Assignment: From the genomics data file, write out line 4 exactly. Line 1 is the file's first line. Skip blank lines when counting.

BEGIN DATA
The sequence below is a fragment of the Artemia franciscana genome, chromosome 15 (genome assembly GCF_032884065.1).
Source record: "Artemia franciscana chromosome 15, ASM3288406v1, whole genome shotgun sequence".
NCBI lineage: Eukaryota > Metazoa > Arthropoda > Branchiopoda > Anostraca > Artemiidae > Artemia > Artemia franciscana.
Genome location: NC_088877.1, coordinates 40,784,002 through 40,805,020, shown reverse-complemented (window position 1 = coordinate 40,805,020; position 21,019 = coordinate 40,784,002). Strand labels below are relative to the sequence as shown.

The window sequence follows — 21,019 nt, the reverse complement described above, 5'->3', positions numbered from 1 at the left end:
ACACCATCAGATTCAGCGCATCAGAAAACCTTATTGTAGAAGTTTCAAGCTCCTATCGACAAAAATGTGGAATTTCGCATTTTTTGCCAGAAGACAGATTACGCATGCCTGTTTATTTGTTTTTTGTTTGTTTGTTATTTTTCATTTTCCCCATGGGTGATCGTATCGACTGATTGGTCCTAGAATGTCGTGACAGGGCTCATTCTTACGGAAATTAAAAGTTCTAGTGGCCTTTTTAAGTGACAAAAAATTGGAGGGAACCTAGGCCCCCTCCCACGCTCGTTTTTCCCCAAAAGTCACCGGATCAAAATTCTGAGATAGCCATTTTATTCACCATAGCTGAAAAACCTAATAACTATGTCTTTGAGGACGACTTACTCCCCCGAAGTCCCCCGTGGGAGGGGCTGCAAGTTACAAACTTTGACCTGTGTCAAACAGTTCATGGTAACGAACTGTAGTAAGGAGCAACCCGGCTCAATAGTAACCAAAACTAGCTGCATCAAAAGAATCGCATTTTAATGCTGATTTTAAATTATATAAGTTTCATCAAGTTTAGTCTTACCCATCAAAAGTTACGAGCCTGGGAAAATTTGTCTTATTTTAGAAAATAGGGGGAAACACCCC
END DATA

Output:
Genome location: NC_088877.1, coordinates 40,784,002 through 40,805,020, shown reverse-complemented (window position 1 = coordinate 40,805,020; position 21,019 = coordinate 40,784,002). Strand labels below are relative to the sequence as shown.